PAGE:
Writing in USA Today, Glenn Reynolds, the Interweb's Instapundit, makes the provocative case that the massive Chinese hacks of U.S. government personnel records and related material is akin to Pearl Harbor:
Aside from regular federal personnel records, which provide a royal route to blackmail, intimidation and identity theft for present and retired federal workers, the hackers also stole a trove of military and intelligence records that could be even more valuable. The forms stolen were Standard Form 86, in which employees in sensitive positions list their weaknesses: past arrests, bankruptcies, drug and alcohol problems, etc. The 120 plus pages of questions also include civil lawsuits, divorce information, Social Security numbers, and information on friends, roommates, spouses and relatives.
The result? About 14 million current and former federal employees are in a state of collective panic over the loss of their information. Former State Department employee Matthew Palmer was quoted as saying, "Who is in danger? I listed friends on those forms and my family members. … Are some hackers going to start going after them?"
And yet, Reynolds says, nobody seems to really give a hoot.
So far the federal government is offering free identity-theft protection to its employees, but that response is like putting a Band-Aid on a severed limb — so pathetic it's not even cosmetic. This isn't like a broken code, where we can just change things around and be almost as good as new. Once out, this information will remain current for years, and there's no easy or effective way of doing much about that.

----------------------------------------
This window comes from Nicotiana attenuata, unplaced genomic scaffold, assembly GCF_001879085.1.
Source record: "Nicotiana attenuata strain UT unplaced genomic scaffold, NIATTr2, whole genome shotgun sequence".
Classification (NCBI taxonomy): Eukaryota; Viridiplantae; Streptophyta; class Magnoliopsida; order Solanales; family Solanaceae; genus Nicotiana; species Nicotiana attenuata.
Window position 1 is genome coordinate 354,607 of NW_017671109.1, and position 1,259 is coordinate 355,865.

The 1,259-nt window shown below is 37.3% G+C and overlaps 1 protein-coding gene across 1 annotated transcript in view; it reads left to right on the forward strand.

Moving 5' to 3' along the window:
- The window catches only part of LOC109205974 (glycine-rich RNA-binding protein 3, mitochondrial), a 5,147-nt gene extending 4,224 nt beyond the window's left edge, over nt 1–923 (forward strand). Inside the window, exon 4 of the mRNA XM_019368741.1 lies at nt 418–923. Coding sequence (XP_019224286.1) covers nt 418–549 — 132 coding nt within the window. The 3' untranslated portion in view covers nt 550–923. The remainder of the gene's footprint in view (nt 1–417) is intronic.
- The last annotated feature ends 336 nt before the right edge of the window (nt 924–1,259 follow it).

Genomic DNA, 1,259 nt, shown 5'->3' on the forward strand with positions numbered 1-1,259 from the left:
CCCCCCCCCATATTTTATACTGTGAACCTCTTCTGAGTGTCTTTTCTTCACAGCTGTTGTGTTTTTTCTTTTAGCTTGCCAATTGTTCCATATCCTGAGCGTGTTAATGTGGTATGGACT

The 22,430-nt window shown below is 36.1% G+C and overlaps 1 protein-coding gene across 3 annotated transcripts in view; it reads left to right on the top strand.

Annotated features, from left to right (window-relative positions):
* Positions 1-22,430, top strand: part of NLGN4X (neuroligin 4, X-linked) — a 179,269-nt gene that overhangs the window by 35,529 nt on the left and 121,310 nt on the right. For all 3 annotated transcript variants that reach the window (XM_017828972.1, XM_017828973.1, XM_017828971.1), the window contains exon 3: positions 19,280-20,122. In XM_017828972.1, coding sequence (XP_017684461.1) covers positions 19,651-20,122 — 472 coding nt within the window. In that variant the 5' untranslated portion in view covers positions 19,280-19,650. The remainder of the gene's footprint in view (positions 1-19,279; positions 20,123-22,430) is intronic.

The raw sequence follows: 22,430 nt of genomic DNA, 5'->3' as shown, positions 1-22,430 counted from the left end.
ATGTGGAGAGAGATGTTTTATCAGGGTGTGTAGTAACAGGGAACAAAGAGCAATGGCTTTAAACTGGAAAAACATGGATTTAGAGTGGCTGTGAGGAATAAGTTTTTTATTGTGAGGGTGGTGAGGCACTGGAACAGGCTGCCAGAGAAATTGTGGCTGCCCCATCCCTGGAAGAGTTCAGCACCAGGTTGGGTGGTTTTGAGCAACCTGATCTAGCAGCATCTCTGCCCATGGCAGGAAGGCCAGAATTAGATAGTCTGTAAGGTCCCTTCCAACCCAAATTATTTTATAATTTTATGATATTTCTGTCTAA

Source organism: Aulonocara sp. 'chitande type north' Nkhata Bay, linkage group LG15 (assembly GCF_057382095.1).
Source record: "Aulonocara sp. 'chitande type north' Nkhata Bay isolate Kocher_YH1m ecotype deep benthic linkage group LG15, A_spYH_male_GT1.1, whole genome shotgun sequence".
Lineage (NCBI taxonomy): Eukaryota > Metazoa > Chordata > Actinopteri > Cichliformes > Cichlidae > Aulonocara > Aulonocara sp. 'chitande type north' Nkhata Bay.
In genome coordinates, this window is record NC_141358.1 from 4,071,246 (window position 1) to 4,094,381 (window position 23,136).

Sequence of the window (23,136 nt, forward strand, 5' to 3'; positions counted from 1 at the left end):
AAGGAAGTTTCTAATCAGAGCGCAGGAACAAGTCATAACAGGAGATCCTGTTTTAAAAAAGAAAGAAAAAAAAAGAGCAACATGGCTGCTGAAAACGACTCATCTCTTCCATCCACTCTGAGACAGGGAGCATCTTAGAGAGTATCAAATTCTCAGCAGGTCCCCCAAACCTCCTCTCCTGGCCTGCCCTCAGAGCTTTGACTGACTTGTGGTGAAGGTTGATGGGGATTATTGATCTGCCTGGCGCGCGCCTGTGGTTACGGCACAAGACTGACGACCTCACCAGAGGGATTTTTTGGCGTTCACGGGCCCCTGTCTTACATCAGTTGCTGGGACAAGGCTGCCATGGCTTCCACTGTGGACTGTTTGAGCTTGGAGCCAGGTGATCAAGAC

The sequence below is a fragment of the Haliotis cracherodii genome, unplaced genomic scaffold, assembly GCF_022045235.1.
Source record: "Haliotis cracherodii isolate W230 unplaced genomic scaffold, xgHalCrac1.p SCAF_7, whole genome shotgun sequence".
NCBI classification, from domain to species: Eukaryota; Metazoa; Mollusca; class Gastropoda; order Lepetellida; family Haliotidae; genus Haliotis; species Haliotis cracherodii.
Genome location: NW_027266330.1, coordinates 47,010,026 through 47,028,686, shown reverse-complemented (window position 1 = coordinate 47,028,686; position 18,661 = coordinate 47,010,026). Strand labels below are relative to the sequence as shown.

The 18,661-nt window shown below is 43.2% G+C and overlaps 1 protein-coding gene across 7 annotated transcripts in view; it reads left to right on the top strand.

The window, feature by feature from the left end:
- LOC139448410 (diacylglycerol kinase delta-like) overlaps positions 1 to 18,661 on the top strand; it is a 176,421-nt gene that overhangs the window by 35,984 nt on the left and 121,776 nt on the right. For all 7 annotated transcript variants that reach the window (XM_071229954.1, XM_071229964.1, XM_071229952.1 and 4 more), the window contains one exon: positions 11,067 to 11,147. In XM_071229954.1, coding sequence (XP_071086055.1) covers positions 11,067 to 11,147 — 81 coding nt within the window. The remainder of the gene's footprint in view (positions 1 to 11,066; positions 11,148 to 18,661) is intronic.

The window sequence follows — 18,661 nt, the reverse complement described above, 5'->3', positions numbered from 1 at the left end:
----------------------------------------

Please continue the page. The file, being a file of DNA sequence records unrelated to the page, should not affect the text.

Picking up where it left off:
Reynolds makes one odd (IMO) suggestion, which is that certain federal records should only be maintained in paper form (inefficient but incapable of being hacked as easily as digital copies, he claims), but this is certainly true:
The lesson is that we should probably think twice before entrusting the federal government with our own information. Because if the feds can't protect their own sensitive data, on behalf of people who work for the federal government, how good a job are they likely to do on behalf of the rest of us mere citizens?
LifeLock for the federal government? Sure, why not.
Oh, and there's this, via Investor's Business Daily:
Last July, the Department of Homeland Security discovered that hackers had breached OPM's [Office of Personnel Management] network and "appeared to be targeting the files on tens of thousands of employees who have applied for top-secret security clearances."
Less than a month later, USIS, a major federal contractor that does background checks for security clearances, reported that its network had been breached.
Then, in December, the OPM had to alert 48,000 federal employees about a cyberattack on KeyPoint Government Solutions, another private contractor that does background checks on federal employees.
Didn't it occur to anybody in this administration that maybe, just maybe, these attackers would keep trying?